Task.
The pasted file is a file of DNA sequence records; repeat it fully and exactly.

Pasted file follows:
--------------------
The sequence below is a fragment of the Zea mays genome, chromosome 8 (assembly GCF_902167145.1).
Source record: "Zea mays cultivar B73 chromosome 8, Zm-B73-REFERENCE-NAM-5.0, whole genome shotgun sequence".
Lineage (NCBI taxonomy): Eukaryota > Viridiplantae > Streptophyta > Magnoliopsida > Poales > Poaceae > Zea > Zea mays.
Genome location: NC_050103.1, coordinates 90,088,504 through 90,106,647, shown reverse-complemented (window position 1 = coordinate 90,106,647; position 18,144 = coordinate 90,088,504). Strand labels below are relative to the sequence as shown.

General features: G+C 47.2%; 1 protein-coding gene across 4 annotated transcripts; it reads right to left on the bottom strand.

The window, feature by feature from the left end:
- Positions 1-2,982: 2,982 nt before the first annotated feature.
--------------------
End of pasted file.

The sequence below is a fragment of the Zea mays genome, chromosome 8 (assembly GCF_902167145.1).
Source record: "Zea mays cultivar B73 chromosome 8, Zm-B73-REFERENCE-NAM-5.0, whole genome shotgun sequence".
Lineage (NCBI taxonomy): Eukaryota > Viridiplantae > Streptophyta > Magnoliopsida > Poales > Poaceae > Zea > Zea mays.
Genome location: NC_050103.1, coordinates 90,088,504 through 90,106,647, shown reverse-complemented (window position 1 = coordinate 90,106,647; position 18,144 = coordinate 90,088,504). Strand labels below are relative to the sequence as shown.

General features: G+C 47.2%; 1 protein-coding gene across 4 annotated transcripts; it reads right to left on the bottom strand.

The window, feature by feature from the left end:
- Positions 1-2,982: 2,982 nt before the first annotated feature.